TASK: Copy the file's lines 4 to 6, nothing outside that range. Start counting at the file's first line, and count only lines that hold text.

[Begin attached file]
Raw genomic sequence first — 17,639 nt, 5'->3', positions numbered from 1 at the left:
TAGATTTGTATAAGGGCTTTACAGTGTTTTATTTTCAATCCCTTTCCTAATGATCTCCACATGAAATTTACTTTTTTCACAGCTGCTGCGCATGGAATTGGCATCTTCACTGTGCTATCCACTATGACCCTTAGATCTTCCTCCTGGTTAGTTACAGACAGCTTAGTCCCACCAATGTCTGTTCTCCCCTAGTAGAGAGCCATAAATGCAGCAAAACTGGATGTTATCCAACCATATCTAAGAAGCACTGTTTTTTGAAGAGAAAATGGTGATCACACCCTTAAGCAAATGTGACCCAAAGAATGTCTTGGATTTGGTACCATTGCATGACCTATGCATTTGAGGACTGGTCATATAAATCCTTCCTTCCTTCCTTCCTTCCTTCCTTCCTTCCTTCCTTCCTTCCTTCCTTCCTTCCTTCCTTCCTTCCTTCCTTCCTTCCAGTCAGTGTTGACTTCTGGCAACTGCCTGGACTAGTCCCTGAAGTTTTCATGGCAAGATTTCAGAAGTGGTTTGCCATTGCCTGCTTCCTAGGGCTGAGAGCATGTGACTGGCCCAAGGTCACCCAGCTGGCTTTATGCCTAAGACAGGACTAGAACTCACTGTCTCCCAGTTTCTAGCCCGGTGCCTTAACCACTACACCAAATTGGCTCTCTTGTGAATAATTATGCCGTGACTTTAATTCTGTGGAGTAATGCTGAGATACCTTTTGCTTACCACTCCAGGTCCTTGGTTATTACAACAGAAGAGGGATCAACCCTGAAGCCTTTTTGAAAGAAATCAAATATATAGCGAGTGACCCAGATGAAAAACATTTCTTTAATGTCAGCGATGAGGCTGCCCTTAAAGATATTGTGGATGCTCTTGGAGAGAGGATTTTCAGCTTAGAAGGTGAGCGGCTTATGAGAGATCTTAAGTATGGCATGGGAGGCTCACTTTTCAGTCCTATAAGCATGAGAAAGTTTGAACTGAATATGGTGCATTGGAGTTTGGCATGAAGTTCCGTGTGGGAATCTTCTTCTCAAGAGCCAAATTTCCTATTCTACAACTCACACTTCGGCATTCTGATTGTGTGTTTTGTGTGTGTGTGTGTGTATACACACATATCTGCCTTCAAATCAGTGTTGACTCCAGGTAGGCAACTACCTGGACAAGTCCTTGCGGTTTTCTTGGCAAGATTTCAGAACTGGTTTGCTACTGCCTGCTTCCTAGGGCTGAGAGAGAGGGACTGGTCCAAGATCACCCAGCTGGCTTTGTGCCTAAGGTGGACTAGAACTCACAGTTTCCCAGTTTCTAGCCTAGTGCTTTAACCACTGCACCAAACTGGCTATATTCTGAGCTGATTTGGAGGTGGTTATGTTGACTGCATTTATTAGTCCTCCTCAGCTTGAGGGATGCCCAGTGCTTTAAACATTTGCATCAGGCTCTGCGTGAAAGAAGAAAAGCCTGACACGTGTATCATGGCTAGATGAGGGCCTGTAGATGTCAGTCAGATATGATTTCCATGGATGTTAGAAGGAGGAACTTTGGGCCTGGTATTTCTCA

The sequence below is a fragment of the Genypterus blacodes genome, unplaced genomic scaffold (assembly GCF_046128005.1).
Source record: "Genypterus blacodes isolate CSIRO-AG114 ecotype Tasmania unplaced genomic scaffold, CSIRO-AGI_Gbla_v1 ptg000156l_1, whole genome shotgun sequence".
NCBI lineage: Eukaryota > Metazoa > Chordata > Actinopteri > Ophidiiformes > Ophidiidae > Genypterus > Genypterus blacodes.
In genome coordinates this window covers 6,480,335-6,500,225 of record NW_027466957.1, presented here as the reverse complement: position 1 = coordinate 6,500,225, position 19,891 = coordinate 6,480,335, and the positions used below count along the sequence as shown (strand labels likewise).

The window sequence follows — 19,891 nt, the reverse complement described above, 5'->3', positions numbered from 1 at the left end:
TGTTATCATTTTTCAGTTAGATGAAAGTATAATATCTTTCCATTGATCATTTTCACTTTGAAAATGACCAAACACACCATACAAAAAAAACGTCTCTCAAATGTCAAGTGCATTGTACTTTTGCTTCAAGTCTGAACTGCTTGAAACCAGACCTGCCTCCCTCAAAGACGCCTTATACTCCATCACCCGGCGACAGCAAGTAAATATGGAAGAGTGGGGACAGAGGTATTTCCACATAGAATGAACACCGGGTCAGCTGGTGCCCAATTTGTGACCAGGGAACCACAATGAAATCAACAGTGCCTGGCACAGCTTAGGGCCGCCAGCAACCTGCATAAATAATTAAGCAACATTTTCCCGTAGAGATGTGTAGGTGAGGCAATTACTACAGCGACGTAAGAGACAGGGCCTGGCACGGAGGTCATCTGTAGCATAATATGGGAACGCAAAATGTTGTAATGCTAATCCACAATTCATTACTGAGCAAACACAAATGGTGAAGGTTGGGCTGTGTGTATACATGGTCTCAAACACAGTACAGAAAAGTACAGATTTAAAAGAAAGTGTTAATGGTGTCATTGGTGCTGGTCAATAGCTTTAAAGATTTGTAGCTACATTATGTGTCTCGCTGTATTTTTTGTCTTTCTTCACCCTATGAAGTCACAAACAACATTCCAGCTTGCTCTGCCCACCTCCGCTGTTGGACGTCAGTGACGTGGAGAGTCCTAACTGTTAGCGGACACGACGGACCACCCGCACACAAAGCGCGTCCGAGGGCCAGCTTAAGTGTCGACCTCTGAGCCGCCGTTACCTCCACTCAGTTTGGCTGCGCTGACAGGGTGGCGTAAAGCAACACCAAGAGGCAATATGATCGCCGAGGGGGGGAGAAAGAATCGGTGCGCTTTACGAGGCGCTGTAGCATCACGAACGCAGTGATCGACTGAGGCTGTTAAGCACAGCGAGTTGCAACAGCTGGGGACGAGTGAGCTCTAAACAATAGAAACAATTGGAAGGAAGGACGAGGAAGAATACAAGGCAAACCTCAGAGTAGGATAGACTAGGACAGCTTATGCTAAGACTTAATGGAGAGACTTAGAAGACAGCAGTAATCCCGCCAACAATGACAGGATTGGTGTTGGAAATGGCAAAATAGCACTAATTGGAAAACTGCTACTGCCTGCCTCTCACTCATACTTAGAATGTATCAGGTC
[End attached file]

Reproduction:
Source record: "Genypterus blacodes isolate CSIRO-AG114 ecotype Tasmania unplaced genomic scaffold, CSIRO-AGI_Gbla_v1 ptg000156l_1, whole genome shotgun sequence".
NCBI lineage: Eukaryota > Metazoa > Chordata > Actinopteri > Ophidiiformes > Ophidiidae > Genypterus > Genypterus blacodes.
In genome coordinates this window covers 6,480,335-6,500,225 of record NW_027466957.1, presented here as the reverse complement: position 1 = coordinate 6,500,225, position 19,891 = coordinate 6,480,335, and the positions used below count along the sequence as shown (strand labels likewise).